Reading is an intrinsic part of our culture and a life skill your little one simply can’t afford to miss out on. Through the magic of words, kids can escape to fairy-tale castles, far-flung planets and deep dark forests. And if you can foster an early love of reading, your child won’t just benefit from the enjoyment of the stories that they can then read themselves, but they will also have the confidence to tackle any tasks they meet at school and beyond.
Our teachers do a brilliant job, but there’s just no getting around the fact that once they reach school age, your child will be one of a class of 30 and one-to-one attention will be in short supply. If you can grab their attention while they’re still young and encourage an appreciation of books, then this will go a long way to counteract any resentment they may later build up against the perceived task’ of making the letters make sense. This by no means necessarily equates to premature home schooling; rather teaching yourself to include reading and its associated skills as part of your family’s daily routine.
Choose visually stimulating books
Bright colours, fun textures and chunky flaps that little fingers can open and close to reveal the hidden characters beneath naturally fascinate babies. Children well into secondary school age tend to prefer books with pictures. So when you’re considering which book to buy, think about the design and the illustrations as much as the text – a good picture should capture the imagination and make the reader want to learn more about the story behind it.
Traditionally story time takes place at bedtime, and there is undeniably something very special about being tucked in by a loved one who is reading a story just for you. Most of us will then drift off to sleep to dream about the colourful characters in the books! It’s as much a gift for the parent or carer too, as you witness your child’s calmness at the end of the day.
Build story time into your bedtime routine from as early as your child can hold up his head to look at the pictures. Repetitive words and phrases will help advance your older baby’s vocabulary and more progressive narratives will stimulate your toddler’s comprehension. As your child grows up, more advanced books will entertain and stimulate as characters and plotlines develop.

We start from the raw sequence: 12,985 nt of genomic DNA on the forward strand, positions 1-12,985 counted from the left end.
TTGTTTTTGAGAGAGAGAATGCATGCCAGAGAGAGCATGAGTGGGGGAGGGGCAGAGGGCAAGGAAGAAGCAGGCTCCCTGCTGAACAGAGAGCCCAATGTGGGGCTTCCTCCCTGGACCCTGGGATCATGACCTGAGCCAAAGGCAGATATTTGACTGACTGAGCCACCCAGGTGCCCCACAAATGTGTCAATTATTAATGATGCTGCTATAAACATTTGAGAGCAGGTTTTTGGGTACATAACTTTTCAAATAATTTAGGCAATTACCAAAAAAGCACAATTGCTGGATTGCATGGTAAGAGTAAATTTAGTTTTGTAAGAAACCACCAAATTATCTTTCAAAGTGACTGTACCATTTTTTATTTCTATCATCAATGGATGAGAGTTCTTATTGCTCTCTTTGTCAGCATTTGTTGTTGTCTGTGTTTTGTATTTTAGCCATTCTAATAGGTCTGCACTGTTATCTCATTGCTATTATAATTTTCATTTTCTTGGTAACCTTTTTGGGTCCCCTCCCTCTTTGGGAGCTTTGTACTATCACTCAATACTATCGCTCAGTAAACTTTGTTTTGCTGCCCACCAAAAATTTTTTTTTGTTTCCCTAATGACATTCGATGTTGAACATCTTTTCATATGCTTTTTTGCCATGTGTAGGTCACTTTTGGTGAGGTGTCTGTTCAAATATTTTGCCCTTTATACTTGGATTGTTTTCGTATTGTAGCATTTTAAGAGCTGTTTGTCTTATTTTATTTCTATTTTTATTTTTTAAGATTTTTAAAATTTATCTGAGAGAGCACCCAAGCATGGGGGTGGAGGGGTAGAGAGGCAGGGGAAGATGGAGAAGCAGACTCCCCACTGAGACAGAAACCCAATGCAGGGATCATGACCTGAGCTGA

And why stop at bedtime? Reach for a book any time you sense your youngster is getting overexcited, tired or bored, and see what a calming effect your words and the pictures can have.
Use songs and games
Any nursery setting will demonstrate just how much young children adore rhyming and action songs. Try to include tunes like the ‘Alphabet Song’ that will actually teach your child a skill as well as being fun to sing. At home, stock up on ABC jigsaws and board games. Playing with words and language will encourage learning in a amusing and, if appropriate, challenging way.
Nowadays, reading is taught by the use of phonics. So make sure to build sounds into daily conversation. For example, a Snake begins with the letter S and what sound does it make? And a Bouncing Ball? This is something kids catch on to more easily than you might expect, and you can have a lot of fun with it if you think creatively.
The outside world
Of course it’s not all about words on the page. Take your early reader out and about and point out road signs, supermarket displays and anything you come across along the way. Your child will soak up the experience and gradually understand how inherent reading is to society, and how necessary it is to help us live our lives.
Lead by example
If you’re forever glued to a TV screen, then your child will grow up thinking that’s the way to behave. So show them you read for pleasure too. It doesn’t matter whether it’s a book or magazine, fact or fiction; as long as they see the pages turning, it will do the trick. For a curious older child, perhaps discuss what you’re reading, and show them how much you’re enjoying it by your enthusiasm.
Providing you keep it fun, light and natural, then reading can be embraced with an open mind and the wonderful curiosity that is such a fundamental part of childhood.